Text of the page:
I3P teams with Senate on cyber security

Dartmouth’s Institute for Information Infrastructure Protection, in collaboration with members of the United States Senate, is in the process of creating a cyber-security research and development summary report for the next presidential administration, according to Martha Austin, the program’s executive director. The institute organized three technology forums in Washington, D.C., earlier this term for a group of business executives, government officials and academics in order to conduct research for the report. Sen. Joseph Lieberman, I-Conn., and Sen. Susan Collins, R-Maine, the Chairman and Ranking Member of the Senate Homeland Security Committee, respectively, served as honorary co-chairs for the I3P forums.

In coordinating with I3P, Lieberman and Collins have asked the organization to write a culminating report with recommendations and policy proposals in accordance with the forums’ findings. The report will go to the U.S. Senate Committee on Homeland Security and Governmental Affairs for review and implementation, according to Eric Johnson, a professor at Tuck School of Business and moderator of the forum focusing on economic issues in security.

Anything from regulation laws to economic incentives to research funding could possibly come from the government’s use of this report, Charles Palmer, research director and chair of the I3P, said. He added that he hopes the report will generate discussion in Washington and add a new perspective to major security issues.

“The I3P brought the stakeholders, the real industrial people, to the table and listened to them in coloring our recommendations with what they perceive to be the biggest problems troubling their industries,” Palmer said.

Representatives of the government, economic and academic sectors also attended the meetings and contributed their views. Participants included representatives from the Department of Homeland Security, Government Accountability Office, General Motors Corporation, Providence Health and Services, and The Dow Chemical Company. In addition to Dartmouth staff, professors from University of Maryland and University of Virginia also participated in the I3P forums.

The first forum, held on Sept. 29, focused on what Palmer called the “human infrastructure” of cyber security. The forum concentrated on insider threats and identification management, Austin said. The second forum, held Oct. 6, addressed physical infrastructure and security issues with pipelines and electric grids.

The third forum, held Oct. 15, aimed to understand the impact of cyber-security problems on individual companies and the U.S. economy as a whole, according to Johnson, who moderated the forum. Several manufacturers were present, although most attendees were representatives of businesses that depend on technology, like Staples and H&R Block, Johnson said.

“What they really were getting at was the cost of security to mainstream U.S. companies,” Johnson said. “Many companies are worried about regulation and what the government may do to regulate them.”

Large retailers who experience security breaches in which costumers’ personal information, like credit card or social security numbers, are leaked are required by state laws to report the breaches.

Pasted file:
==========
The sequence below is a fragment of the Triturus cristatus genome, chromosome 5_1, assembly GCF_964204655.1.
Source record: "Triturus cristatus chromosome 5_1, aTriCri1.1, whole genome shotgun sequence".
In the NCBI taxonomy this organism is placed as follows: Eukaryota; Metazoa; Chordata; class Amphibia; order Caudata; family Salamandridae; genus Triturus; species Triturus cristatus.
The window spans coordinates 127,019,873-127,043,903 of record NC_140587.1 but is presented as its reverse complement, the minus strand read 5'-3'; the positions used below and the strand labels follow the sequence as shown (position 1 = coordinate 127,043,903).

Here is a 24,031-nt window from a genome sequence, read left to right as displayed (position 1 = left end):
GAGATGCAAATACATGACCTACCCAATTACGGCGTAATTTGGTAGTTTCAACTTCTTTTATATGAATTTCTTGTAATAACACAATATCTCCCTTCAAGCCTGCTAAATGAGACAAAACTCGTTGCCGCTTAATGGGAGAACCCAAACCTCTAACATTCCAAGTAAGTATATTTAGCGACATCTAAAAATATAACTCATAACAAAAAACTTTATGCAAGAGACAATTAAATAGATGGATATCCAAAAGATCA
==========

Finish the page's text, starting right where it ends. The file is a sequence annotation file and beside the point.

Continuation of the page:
These governmental regulations are problematic for national companies because they lack consistency from state to state, Johnson said.

“As most states have different regulation laws, for U.S. companies, it is a daunting task to comply,” Johnson said. “We therefore must work on formulating one clear standard to enforce on a national level.”

The forum also addressed companies’ concerns about potential security liabilities from employees who use social networking sites like Facebook, according to Johnson.

“We must better understand how technology impacts security and how social networking will impact the workplace,” Johnson said.

Small firms, which make up a larger portion of the economy, are less technologically sophisticated, Johnson said, and therefore experience a number of security breaches, although they are not as publicized as larger businesses.

According to Austin, there were several common themes prevalent throughout the series.

“There were many concerns about cyber security education in that there are not enough educational programs or types of curricula needed to address the implications,” Austin said.

The generational gap in understanding computer security creates a separate layer of issues that were discussed at the forums, according to Austin. College students, for example, are more confident in the security of the web and many “don’t think twice about putting information on MySpace,” whereas older generations are more skeptical, Austin said.

“There is a very broad spectrum of beliefs about what constitutes security,” she added.

Cyber security is a multi-disciplinary field and thus sociology and psychology must be considered, Palmer said.

“People are key to any security system, and they are the ones that will make the decisions whether or not to make systems secure,” Palmer said. “If they are making decisions without sufficient information, they might not use it properly or do it at all.”

I3P is a federally-funded organization at Dartmouth that researches cyber-security issues, Austin said. I3P recently completed a draft of the first chapter of its cyber security research and development report, and they expect to publish the full report in January, Austin said.

I3P organized the forums under a grant from the National Institute of Standards and Technology.

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